Three men from a free-press group ran onto the field of the stadium in Ancient Olympia during Monday's flame-lighting ceremony for the Beijing Olympics, evading massive security aimed at preventing such disruptions in the wake of China's crackdown in Tibet.
Three members of the Paris-based group Reporters Without Borders were detained after their protest, which occurred as Liu Qi, president of the Beijing Olympics organizing committee and Beijing Communist Party Secretary, was giving a speech. Police confirmed they had detained three French nationals.
One protester held a black banner showing the Olympic rings as handcuffs. The group said three members, including the group's secretary general Robert Menard, managed to get into the ceremony without being stopped.
"If the Olympic flame is sacred, human rights are even more so," the group said in a statement. "We cannot let the Chinese government seize the Olympic flame, a symbol of peace, without denouncing the dramatic situation of human rights in the country."
The group has urged heads of state to boycott the games' opening ceremony.
International Olympic Committee President Jacques Rogge attended the ceremony at the 2,800-year-old birthplace of the ancient games in southern Greece. The flame for the Aug. 8-24 games was lit using the sun's rays.
Greek officials said politics have no place at the event ahead of expected protests by pro-Tibetan groups. More than 1,000 police were deployed around the site.
Meanwhile, China pledged strict security measures to ensure that the torch relay, which begins with the lighting ceremony, is not marred by protests.
China state TV cut away from the protest and showed a prerecorded scene, preventing Chinese viewers from seeing the incident. Chinese television commentators did not mention the demonstration.
China's Communist leadership has faced a public relations disaster since demonstrations against Chinese rule turned violent March 14 in the Tibetan capital of Lhasa, sparking waves of unrest in surrounding provinces. People who sympathize with the Tibetan cause have also staged rallies in other countries.
The death toll from the violence has varied and been impossible to confirm independently. China's reported death toll is 22, but Tibet's exiled government says 80 Tibetans were killed. Another 19 died in subsequent violence in Gansu province, it said.
Rogge told The Associated Press on Monday that he was engaged in "silent diplomacy" with China on Tibet and other human rights issues. But he also said there was no credible momentum for a boycott and that while he was concerned by the violence in Tibet, the IOC could do no more than call for a peaceful resolution because it is a sports organization.
Among the groups planning to protest was Students for a Free Tibet. The group's director Lhadon Tethong said officers detained one Tibetan campaigner and a Greek photographer with him in the village of Ancient Olympia, just outside the site. "One of our colleagues saw them being dragged by about 20 police through town," Tethong said.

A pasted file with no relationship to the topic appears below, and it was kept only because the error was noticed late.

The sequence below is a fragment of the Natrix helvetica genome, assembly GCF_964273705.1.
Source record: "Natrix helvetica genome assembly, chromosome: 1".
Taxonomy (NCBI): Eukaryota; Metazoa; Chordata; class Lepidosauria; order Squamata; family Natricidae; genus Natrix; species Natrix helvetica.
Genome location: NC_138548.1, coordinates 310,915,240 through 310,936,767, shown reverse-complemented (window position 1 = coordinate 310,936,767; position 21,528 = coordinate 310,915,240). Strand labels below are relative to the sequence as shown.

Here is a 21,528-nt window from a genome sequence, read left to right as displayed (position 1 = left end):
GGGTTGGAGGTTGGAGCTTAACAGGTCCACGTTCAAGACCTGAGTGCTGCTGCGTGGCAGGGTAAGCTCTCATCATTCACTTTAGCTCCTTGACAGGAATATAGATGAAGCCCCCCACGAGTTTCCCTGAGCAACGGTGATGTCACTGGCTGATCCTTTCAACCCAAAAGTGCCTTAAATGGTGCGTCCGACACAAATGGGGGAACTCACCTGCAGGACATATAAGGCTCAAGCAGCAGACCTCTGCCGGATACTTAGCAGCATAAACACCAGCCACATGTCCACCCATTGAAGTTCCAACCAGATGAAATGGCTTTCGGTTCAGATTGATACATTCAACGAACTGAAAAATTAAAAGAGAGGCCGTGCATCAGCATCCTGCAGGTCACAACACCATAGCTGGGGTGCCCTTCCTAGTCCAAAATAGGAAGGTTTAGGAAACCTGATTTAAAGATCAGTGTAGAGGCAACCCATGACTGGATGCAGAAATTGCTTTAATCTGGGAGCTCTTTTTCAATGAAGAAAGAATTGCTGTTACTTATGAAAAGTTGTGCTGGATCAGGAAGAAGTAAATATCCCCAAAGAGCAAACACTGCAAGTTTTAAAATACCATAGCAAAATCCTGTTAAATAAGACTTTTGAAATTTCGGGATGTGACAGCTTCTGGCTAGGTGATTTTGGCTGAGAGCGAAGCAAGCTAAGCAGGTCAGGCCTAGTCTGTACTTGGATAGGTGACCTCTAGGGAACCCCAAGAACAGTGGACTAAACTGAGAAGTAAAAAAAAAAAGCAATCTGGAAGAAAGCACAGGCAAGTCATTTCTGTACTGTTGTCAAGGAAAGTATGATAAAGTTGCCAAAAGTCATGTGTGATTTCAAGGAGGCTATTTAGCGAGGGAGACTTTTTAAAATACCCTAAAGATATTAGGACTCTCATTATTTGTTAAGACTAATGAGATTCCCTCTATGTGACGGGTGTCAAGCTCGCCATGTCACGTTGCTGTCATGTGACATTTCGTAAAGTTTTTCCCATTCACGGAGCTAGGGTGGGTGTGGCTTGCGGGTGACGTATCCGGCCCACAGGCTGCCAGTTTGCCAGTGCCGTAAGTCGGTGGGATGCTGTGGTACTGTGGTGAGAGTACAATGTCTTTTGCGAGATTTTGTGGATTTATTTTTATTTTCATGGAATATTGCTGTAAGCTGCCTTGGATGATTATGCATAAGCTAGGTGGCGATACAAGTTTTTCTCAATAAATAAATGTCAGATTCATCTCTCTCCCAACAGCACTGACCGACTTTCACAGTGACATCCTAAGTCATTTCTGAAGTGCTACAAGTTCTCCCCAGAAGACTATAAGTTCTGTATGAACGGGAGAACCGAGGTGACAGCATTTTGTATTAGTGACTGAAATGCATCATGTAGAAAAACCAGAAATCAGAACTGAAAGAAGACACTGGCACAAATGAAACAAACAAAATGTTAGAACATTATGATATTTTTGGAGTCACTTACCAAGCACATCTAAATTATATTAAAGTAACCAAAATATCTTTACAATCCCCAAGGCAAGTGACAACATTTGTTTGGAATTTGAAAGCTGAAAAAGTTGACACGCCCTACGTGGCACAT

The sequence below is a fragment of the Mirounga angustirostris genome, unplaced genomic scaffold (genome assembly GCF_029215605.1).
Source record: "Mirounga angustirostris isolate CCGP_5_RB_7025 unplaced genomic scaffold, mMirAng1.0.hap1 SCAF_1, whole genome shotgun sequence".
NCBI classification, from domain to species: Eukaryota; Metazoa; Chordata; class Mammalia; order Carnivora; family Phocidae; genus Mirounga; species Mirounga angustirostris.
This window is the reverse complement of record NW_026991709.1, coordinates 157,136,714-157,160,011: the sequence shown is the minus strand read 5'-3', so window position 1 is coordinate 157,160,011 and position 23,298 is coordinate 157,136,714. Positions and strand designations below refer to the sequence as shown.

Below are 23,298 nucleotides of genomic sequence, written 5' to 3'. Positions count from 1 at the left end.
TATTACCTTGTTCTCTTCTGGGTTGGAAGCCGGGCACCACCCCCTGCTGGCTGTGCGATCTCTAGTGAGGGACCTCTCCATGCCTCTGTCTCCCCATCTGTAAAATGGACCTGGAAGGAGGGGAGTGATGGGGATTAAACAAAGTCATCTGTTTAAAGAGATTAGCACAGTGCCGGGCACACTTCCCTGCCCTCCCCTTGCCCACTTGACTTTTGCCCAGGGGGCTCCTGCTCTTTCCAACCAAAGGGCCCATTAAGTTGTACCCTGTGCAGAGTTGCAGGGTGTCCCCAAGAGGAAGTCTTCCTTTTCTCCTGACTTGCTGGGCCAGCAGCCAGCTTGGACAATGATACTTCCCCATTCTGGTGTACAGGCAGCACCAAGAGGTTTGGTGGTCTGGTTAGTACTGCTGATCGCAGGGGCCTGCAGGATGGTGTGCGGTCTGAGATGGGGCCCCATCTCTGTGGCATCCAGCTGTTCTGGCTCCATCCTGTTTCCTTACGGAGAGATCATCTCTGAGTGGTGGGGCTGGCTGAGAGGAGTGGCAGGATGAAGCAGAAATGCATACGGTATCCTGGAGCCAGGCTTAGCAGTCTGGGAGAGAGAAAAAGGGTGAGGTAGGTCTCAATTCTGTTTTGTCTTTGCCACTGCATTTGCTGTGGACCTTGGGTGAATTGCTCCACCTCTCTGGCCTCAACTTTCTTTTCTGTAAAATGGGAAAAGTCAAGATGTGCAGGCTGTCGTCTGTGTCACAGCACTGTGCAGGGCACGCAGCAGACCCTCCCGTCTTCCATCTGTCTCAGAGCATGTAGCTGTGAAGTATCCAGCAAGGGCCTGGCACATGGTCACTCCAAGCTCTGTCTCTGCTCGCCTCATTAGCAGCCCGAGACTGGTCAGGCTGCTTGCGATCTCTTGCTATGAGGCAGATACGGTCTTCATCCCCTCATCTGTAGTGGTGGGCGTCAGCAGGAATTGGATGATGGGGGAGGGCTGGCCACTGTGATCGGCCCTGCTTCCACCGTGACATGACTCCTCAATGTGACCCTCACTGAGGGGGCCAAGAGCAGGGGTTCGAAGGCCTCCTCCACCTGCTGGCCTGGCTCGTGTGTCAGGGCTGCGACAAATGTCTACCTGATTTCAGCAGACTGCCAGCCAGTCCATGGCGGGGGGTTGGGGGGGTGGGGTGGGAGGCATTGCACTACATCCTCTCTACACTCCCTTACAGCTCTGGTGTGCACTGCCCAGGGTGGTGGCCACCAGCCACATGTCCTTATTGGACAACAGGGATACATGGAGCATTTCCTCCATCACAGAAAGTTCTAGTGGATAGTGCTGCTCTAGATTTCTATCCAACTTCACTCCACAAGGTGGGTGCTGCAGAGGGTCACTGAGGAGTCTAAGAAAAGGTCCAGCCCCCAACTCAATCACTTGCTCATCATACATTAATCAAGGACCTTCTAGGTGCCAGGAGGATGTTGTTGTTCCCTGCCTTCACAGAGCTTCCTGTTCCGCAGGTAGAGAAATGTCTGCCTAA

The ceremony was held an hour early - starting at 5 a.m. EDT - to avoid rain forecast for later Monday. An actress dressed as a high priestess lit the flame using a convex mirror to focus the sun's rays on the Olympic torch.
From Olympia, the flame will embark on an 85,000-mile journey. The torch is to arrive March 31 in Beijing. It then will travel through 20 countries before returning to mainland China.
Chinese media reported that officials - who have blamed the unrest on the exiled Tibetan spiritual leader, the Dalai Lama - were prepared to prevent a disruption of the torch relay.
China's plans to take the torch through Tibet and to the top of Mount Everest have upset Tibetan activist groups, which accuse Beijing of using the event to convey a false message of harmony in the troubled Himalayan region. Chinese Communist troops occupied Tibet in 1951 and Beijing continues to rule the region with a heavy hand.
"The more determined the Dalai clique is to ruin the torch relay and the Olympic Games, the more hard and good work we need to do on the preparation and the implementation of all aspects," Yin Xunping, a Communist Party official, was quoted as saying by the Tibet Daily newspaper.
Yin is party secretary of the Tibet Mountain Climbing Team, which is participating in the Mount Everest segment of the torch relay. He spoke at a meeting organized last week by Tibet's sports bureau, whose head, Dejizhuoga, urged "intense precautions and heightened security."
The report, cited Monday by the official Xinhua News Agency, did not give any details of what measures would be taken. A receptionist at the Tibet sports bureau said no officials were available for comment Monday.
Mount Everest straddles the border between Nepal and Tibet. China has already begun denying mountaineers permission to climb the Tibetan side of the mountain - a move that reflects government concerns that activists may try to disrupt its torch plans.
The first torchbearer in the relay will be Greece's Alexandros Nikolaidis, who won a silver medal in taekwondo at the 2004 Athens Games. He will hand the flame to Luo Xuejuan, who won China's only swimming gold medal in Athens.